11
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I recently had an interview question:

Write a method that counts all comments in a single external file.

It was a timed question and I wanted to know if this is the best way to accomplish the task. I'm also open to improvements, advice, etc.

(I didn't pass the interview.)

class Program
{
    static void Main(string[] args)
    {
        List<string> FileLines = new List<string>();
        const string Filename = @"file.txt";

        readInFile(Filename, FileLines);

        CountComments(FileLines);
    }

    public static void CountComments(List<string> value)
    {
        int finalCount = 0;
        List<string> something = value;
        bool inQuotes = false;

        for (int x = 0; x < something.Count; x++)
        {
            if (something[x] != @"""")
            {
                inQuotes = !inQuotes;
            }
            for (int y = 0; y < something[x].Length; y++)
            {
                if (something[x][y] == '/' && something[x][y + 1] == '/')
                {
                    finalCount++;
                    break;
                }
                else if (something[x][y] == '/' && something[x][y + 1] == '*')
                {
                    finalCount++;
                    break;
                }
            }
        }
        Console.WriteLine("Total number of comments is " + finalCount);


    }

    public static void readInFile(string Filename, List<string> FileLines)
    {
        using (StreamReader r = new StreamReader(Filename))
        {
            string Line;

            while ((Line = r.ReadLine()) != null)
            {
                FileLines.Add(Line);
            }
        }
    }
}
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  • \$\begingroup\$ Were you constrained to C# 2.0? \$\endgroup\$ – Mathieu Guindon Jul 24 '15 at 1:53
  • \$\begingroup\$ No, I was not constrained to C# 2.0 \$\endgroup\$ – SPQR Jul 24 '15 at 3:06
  • 3
    \$\begingroup\$ They were looking for you to use Roslyn to do this parsing because it would demonstrate that you're up to date with the most recent technology. \$\endgroup\$ – Seph Jul 24 '15 at 11:35
  • \$\begingroup\$ What if there's an IO exception thrown reading the file? None are caught and the program would crash. \$\endgroup\$ – Mark J Jul 24 '15 at 14:08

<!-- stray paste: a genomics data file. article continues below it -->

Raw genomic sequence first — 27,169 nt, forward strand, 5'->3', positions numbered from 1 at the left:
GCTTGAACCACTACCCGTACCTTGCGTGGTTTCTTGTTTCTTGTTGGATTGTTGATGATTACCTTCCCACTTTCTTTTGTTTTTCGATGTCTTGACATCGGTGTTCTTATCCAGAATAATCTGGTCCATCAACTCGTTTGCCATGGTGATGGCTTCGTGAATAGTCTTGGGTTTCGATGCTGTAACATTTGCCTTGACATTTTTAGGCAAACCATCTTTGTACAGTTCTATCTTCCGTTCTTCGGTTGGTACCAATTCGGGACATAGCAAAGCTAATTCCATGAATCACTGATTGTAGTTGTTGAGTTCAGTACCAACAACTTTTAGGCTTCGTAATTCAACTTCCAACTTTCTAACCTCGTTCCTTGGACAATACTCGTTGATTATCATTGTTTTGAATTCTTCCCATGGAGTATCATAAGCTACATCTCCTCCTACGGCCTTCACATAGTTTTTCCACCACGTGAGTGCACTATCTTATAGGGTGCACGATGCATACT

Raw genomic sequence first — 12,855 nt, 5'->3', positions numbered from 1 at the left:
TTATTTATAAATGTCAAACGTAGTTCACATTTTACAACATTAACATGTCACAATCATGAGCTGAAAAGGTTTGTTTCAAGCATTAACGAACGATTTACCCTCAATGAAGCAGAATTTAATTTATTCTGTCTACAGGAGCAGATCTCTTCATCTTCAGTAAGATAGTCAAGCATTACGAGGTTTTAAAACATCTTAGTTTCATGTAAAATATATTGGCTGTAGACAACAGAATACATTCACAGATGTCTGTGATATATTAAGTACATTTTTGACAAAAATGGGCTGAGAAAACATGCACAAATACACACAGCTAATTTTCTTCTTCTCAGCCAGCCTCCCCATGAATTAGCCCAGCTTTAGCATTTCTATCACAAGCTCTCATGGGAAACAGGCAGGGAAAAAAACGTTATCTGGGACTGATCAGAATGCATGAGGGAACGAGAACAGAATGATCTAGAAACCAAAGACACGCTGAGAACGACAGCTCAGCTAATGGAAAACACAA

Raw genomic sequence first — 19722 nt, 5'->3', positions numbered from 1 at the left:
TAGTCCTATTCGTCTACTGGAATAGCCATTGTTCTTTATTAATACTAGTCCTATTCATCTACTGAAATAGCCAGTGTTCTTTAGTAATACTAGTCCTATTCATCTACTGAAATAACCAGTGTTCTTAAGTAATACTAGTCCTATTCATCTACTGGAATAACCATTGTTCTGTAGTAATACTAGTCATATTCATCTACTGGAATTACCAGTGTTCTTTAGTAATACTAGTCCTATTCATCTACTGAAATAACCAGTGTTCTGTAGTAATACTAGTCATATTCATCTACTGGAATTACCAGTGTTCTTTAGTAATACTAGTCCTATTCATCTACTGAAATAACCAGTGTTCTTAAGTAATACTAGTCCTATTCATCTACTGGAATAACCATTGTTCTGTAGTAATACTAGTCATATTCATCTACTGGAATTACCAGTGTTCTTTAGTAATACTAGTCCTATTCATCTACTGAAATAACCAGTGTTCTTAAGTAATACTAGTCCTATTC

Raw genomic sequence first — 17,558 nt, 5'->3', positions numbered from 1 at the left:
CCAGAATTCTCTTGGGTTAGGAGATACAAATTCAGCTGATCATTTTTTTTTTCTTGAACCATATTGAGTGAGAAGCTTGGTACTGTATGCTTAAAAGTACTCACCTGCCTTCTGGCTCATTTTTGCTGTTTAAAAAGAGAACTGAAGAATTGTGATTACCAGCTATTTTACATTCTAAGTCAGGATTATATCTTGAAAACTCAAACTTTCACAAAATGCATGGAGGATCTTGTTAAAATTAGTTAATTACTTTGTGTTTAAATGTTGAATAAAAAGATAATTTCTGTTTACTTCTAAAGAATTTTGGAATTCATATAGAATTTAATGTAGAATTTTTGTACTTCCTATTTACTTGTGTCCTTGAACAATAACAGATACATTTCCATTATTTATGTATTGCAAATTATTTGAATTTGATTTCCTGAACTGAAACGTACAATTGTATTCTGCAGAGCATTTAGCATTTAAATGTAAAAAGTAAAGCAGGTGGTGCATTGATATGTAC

• \$\begingroup\$ @MarkJ I've converted that 2nd answer to a comment. Feel free to edit your existing answer to include that point. \$\endgroup\$ – Mathieu Guindon Jul 24 '15 at 15:12
15
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Naming

The first thing I notice, is inconsistency with naming.

Locals

  • FileLines
  • Filename
  • finalCount
  • something
  • inQuotes
  • x
  • y
  • r
  • Line

Locals should be camelCase, and should have meaningful names. x, y, r and something aren't meaningful names. Filename should be fileName.

Parameters

  • args
  • value
  • Filename
  • FileLines

Parameters are like locals - they should be camelCase. Filename should be fileName, and FileLines should be fileLines.

Methods

  • Main
  • CountComments
  • readInFile

Method/member names should be PascalCase. readInFile should be ReadInFile - and that's not exactly a great name either. You're reading the file into a List<string> ...that's passed as a parameter. Not the most intuitive approach.


Accessibility

Methods CountComments and readInFile have no business being public.


Constant vs Read-Only

This variable has no business being a const:

const string Filename = @"file.txt";

It should be an instance-level private static readonly string field, because a const should be strictly for something that has zero chance of ever changing in a future version. A file path is definitely something that can change, declaring it as a const is a semantic mistake.


Approach

readInFile should have a return type instead of having the side-effect of adding items to a List<string> parameter. While legal, a better way to convey that a method will have side-effects on a parameter, is to ask for an out parameter, or to pass the list by reference using the ref keyword. Your method takes its output through its input channel, and that doesn't feel right at all.

I would have gone with File.ReadAllLines instead, which returns a string[] array where each element is a line in the specified file, or better (given C# 4+), File.ReadLines, which returns an IEnumerable<string> instead: this means the whole readInFile method could have been inlined, and the FileName just specified as a hard-coded parameter value (or read from the args command-line arguments, if you wanted to get fancy).